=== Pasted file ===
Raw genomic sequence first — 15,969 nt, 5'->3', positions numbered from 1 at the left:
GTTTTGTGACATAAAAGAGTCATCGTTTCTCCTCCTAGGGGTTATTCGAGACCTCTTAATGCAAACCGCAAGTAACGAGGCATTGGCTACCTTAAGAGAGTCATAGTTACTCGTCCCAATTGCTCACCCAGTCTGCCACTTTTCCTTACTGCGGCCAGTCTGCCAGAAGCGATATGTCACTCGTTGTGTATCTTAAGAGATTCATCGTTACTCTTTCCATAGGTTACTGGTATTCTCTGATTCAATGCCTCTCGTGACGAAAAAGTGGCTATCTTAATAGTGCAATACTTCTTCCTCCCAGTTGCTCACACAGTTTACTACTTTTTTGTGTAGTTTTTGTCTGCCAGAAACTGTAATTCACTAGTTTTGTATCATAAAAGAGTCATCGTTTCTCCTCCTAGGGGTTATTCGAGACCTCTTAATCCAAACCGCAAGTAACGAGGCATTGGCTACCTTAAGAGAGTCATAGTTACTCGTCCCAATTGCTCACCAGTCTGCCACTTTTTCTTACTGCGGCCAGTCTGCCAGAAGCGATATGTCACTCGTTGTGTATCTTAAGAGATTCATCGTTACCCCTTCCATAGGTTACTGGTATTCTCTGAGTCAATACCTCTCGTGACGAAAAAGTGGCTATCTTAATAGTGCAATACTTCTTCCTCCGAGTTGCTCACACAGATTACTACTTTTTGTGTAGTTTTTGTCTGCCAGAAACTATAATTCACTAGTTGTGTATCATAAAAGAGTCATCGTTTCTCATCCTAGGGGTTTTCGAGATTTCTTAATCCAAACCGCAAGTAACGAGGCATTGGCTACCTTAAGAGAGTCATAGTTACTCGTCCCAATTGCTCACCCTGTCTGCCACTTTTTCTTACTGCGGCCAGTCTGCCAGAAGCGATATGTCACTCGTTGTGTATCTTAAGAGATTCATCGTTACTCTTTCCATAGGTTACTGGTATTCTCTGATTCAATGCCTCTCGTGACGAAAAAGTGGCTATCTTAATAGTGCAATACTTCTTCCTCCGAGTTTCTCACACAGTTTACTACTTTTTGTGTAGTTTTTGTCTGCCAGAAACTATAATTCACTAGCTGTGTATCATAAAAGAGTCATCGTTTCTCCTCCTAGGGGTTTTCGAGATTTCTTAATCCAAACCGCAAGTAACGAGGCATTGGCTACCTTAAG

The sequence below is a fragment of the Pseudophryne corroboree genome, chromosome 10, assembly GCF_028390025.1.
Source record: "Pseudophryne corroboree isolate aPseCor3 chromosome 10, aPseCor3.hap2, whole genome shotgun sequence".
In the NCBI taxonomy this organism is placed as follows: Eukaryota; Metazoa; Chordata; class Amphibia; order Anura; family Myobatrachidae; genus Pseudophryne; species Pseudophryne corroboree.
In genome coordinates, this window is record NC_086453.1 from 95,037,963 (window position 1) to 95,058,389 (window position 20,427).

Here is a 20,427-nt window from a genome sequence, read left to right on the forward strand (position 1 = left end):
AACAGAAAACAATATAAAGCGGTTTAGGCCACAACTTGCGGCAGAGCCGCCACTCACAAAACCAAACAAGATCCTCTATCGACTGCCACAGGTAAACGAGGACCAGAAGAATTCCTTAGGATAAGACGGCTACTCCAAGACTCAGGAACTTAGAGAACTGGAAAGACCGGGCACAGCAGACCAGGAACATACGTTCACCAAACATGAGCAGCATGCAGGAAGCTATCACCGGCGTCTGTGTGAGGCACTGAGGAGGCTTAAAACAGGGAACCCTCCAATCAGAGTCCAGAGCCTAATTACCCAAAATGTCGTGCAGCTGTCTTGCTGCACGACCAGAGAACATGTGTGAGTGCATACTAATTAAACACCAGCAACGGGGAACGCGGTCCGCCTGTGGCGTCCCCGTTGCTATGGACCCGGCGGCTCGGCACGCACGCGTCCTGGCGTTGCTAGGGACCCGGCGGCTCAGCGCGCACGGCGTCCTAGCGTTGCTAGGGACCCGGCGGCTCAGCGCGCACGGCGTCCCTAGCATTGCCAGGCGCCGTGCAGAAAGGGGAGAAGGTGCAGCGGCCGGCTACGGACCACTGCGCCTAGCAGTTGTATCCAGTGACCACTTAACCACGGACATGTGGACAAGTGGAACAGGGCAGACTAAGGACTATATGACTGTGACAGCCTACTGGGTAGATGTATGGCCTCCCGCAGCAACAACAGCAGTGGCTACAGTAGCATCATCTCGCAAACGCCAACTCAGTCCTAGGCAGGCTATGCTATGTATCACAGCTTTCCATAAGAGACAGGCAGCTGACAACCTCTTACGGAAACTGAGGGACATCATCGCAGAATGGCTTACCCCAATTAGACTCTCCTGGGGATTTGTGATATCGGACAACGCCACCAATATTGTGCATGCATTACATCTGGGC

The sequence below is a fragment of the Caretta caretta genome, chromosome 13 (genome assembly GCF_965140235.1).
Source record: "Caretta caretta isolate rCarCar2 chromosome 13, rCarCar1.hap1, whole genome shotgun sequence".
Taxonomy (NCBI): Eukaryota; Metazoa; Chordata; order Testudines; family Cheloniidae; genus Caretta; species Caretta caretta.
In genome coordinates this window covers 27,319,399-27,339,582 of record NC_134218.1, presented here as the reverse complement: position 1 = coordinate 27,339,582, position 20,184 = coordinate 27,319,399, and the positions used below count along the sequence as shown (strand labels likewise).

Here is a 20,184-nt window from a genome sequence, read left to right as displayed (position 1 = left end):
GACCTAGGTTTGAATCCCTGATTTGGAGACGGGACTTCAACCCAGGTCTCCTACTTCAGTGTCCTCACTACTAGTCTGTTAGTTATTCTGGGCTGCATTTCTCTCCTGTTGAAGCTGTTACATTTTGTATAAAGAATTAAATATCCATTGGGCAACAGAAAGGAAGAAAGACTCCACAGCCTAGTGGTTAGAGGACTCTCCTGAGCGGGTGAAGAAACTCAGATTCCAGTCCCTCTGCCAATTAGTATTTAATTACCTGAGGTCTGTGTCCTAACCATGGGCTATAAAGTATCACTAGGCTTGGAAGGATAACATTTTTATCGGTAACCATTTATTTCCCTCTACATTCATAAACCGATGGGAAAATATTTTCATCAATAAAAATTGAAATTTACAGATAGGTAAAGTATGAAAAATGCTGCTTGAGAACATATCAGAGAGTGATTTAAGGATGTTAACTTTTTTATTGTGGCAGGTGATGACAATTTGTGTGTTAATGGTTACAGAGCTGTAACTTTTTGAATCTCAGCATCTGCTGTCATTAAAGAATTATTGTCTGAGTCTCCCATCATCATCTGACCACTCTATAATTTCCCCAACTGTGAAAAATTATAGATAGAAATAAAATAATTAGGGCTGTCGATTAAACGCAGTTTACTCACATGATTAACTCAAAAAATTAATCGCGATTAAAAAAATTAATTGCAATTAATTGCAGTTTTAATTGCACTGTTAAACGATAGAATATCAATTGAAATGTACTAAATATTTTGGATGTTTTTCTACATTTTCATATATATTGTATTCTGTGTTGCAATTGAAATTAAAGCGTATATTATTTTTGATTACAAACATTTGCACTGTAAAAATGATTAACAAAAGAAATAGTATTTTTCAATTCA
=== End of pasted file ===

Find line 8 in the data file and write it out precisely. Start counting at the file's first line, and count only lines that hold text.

AACAGAAAACAATATAAAGCGGTTTAGGCCACAACTTGCGGCAGAGCCGCCACTCACAAAACCAAACAAGATCCTCTATCGACTGCCACAGGTAAACGAGGACCAGAAGAATTCCTTAGGATAAGACGGCTACTCCAAGACTCAGGAACTTAGAGAACTGGAAAGACCGGGCACAGCAGACCAGGAACATACGTTCACCAAACATGAGCAGCATGCAGGAAGCTATCACCGGCGTCTGTGTGAGGCACTGAGGAGGCTTAAAACAGGGAACCCTCCAATCAGAGTCCAGAGCCTAATTACCCAAAATGTCGTGCAGCTGTCTTGCTGCACGACCAGAGAACATGTGTGAGTGCATACTAATTAAACACCAGCAACGGGGAACGCGGTCCGCCTGTGGCGTCCCCGTTGCTATGGACCCGGCGGCTCGGCACGCACGCGTCCTGGCGTTGCTAGGGACCCGGCGGCTCAGCGCGCACGGCGTCCTAGCGTTGCTAGGGACCCGGCGGCTCAGCGCGCACGGCGTCCCTAGCATTGCCAGGCGCCGTGCAGAAAGGGGAGAAGGTGCAGCGGCCGGCTACGGACCACTGCGCCTAGCAGTTGTATCCAGTGACCACTTAACCACGGACATGTGGACAAGTGGAACAGGGCAGACTAAGGACTATATGACTGTGACAGCCTACTGGGTAGATGTATGGCCTCCCGCAGCAACAACAGCAGTGGCTACAGTAGCATCATCTCGCAAACGCCAACTCAGTCCTAGGCAGGCTATGCTATGTATCACAGCTTTCCATAAGAGACAGGCAGCTGACAACCTCTTACGGAAACTGAGGGACATCATCGCAGAATGGCTTACCCCAATTAGACTCTCCTGGGGATTTGTGATATCGGACAACGCCACCAATATTGTGCATGCATTACATCTGGGC